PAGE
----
In addition, the segmentation of industry products manufactured in the United States has been somewhat divergent recently. Many companies began outsourcing or discontinuing lower value-added products because they could not compete against producers with cheaper labor abroad. In turn, domestic firms refocused efforts on high value added parts, such as air bags, air conditioners and exhaust systems, working closely with automakers’ engineering teams to meet specific production goals. By eliminating lower value-added products and the peripheral labor needed to produce them, parts manufacturers have retained their highest-skilled workers. Because these workers command higher salaries, the average industry wage has gone up, effectively subduing hiring capacity at each firm. According to IBISWorld data, average wages for the industry have grown from $45,682.00 in 2005 to $54,312.30 in 2012. With wage costs remaining high and even continuing to rise, employment growth may be more restricted in this industry than the others.
New car dealerships act as retail outlets for the automakers, entering a franchise agreement to protect their exclusive right to sell a specific brand of vehicle in a specific location. Therefore, this industry’s employment trends coincide with those of dealership numbers. Because this industry is so widespread, with its numerous locations and high total employment, dealership closures and employment trends have been volatile over the past few years. According to data from the National Automobile Dealers Association (NADA), the number of franchised new-car dealerships fell 3.3% annually on average from 2005 to 2011, with the recession having the largest impact on dealership closures. Falling vehicle production created a lack of inventory, hurting sales potential for many smaller dealerships. Simultaneously, falling consumer disposable income and sentiment stalled spending at dealerships. Those associated with GM and Chrysler were hit especially hard: 2,800 dealerships carrying GM or Chrysler vehicles had franchise contracts revoked in the midst of the automakers’ restructuring plans. This event had a striking effect on dealership employment: According to IBISWorld data, employment fell an astonishing 8.0% per year on average from about 1,138,000 workers in 2005 to 750,825 in 2009.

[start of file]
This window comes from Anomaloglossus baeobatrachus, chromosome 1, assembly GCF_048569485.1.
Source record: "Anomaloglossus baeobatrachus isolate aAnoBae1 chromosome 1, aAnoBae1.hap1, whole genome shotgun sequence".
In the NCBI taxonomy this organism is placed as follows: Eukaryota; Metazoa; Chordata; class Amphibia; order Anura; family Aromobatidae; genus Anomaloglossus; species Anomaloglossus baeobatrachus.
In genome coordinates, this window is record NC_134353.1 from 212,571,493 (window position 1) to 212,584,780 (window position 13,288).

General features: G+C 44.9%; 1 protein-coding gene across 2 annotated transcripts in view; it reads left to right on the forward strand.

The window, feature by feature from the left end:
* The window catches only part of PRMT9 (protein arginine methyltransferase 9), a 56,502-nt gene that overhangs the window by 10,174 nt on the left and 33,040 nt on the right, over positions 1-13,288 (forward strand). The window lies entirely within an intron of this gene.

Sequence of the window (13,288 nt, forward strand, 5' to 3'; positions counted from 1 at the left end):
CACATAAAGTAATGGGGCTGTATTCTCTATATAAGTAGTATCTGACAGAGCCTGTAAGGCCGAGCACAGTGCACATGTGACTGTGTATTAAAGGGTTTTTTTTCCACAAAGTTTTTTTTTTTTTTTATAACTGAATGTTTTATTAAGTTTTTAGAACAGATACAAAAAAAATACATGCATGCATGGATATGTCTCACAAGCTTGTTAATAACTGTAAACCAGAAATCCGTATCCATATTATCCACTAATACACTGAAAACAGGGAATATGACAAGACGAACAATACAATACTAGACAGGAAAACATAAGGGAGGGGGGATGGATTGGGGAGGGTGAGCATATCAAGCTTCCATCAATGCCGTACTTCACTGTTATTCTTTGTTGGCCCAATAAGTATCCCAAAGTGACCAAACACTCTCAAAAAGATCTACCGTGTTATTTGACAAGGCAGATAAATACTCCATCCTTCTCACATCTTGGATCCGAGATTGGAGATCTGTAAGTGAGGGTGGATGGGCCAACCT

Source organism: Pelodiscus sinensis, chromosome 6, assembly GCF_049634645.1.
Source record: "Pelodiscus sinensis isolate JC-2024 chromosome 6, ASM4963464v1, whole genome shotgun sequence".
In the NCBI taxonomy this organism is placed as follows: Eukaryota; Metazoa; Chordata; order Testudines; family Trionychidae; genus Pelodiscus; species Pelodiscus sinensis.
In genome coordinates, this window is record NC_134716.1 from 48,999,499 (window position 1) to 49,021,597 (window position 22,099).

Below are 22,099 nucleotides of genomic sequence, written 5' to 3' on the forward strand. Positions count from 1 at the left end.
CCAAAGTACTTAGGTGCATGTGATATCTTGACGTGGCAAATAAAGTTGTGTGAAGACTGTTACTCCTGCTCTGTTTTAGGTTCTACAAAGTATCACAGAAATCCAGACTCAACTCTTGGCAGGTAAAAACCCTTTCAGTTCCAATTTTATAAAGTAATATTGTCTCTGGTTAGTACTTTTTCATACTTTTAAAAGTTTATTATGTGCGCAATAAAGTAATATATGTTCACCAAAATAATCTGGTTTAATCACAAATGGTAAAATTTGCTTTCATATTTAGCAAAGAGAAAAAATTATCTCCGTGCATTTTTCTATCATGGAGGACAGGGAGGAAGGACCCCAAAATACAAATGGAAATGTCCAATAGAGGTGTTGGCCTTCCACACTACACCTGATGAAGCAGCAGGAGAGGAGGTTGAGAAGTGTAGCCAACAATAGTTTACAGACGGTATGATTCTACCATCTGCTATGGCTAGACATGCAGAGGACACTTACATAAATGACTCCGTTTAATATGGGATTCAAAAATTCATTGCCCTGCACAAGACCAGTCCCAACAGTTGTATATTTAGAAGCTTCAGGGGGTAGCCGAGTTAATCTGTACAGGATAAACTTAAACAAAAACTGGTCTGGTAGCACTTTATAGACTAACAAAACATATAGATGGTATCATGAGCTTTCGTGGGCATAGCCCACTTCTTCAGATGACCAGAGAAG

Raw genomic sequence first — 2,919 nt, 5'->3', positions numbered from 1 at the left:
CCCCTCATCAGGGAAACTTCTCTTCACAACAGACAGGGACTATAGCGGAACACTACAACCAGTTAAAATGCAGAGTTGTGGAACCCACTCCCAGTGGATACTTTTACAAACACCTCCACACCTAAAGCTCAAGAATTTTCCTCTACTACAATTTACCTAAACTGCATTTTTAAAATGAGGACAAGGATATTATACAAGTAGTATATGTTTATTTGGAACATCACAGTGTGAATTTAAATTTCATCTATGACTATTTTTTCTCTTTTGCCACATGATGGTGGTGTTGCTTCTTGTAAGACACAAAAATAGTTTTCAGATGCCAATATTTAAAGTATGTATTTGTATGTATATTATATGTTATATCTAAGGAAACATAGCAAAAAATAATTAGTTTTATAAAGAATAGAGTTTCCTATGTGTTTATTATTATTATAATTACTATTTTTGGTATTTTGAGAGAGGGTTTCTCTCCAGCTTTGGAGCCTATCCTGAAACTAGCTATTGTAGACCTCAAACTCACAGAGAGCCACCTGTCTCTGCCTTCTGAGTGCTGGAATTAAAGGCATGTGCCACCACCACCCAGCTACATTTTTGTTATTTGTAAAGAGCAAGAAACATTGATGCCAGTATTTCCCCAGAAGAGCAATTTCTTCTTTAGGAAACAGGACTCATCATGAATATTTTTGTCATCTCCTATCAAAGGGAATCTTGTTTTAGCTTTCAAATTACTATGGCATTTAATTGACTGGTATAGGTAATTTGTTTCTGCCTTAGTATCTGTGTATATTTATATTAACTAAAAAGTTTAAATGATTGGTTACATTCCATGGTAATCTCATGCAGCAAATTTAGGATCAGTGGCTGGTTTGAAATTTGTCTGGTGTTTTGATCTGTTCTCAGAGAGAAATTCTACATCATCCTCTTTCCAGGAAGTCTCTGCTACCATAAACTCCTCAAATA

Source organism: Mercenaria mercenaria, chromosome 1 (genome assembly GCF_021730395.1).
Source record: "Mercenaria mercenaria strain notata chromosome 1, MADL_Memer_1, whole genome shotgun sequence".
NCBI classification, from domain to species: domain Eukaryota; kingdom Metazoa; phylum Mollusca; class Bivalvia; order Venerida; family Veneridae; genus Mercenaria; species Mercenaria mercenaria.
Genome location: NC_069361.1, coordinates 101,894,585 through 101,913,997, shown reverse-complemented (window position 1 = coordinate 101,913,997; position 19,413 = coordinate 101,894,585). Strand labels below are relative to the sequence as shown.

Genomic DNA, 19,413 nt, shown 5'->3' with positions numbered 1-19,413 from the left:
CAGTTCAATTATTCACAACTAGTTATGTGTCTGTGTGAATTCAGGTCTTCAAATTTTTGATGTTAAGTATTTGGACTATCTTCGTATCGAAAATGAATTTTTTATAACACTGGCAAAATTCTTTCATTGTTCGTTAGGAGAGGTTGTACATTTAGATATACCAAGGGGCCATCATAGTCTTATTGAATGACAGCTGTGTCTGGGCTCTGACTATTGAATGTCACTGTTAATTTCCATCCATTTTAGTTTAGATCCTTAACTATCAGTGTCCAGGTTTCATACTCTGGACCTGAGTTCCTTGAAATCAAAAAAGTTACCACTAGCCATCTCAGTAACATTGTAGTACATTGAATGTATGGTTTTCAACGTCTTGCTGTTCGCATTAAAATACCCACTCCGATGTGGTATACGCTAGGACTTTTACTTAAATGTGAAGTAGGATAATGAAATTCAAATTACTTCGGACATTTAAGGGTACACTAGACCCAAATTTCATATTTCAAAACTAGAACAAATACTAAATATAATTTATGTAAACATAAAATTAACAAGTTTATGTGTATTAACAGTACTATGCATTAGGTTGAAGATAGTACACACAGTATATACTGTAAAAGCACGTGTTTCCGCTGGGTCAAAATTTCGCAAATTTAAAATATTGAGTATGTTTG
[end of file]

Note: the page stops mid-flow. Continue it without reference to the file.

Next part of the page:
Although the industry has been faring better in line with improved car demand, many new-car dealerships have altered their business models to keep sales flowing and operating costs down. Dealers have been increasingly collaborating with car retailing, classified and info websites like Edmunds.com, Cars.com and AutoTrader.com to help increase traffic to the dealerships. Consumers can browse cars and ultimately purchase them online, providing a faster sale than the traditional brick-and-mortar dealership platform. The online platform effectively helps move inventory and lower floor plan financing expenses, which typically requires dealerships to pay interest on unsold inventory.
At the same time, Internet-based car sales is a large reason why more than 1,500 brick-and-mortar dealerships closed in 2010 and why more consolidation is expected in the long run, despite stronger revenue performance. In addition, dealerships have been pursuing other revenue streams to offset slow car sales, so they have begun focusing more on repair services and parts sales. Because virtually all new cars are sold with a manufacturer’s warranty, franchised dealerships carry a heavy competitive advantage in the repair services market. The moves toward e-tailing and repair services have, in turn, cut large portions of dealerships’ sales departments, hampering growth in overall industry employment.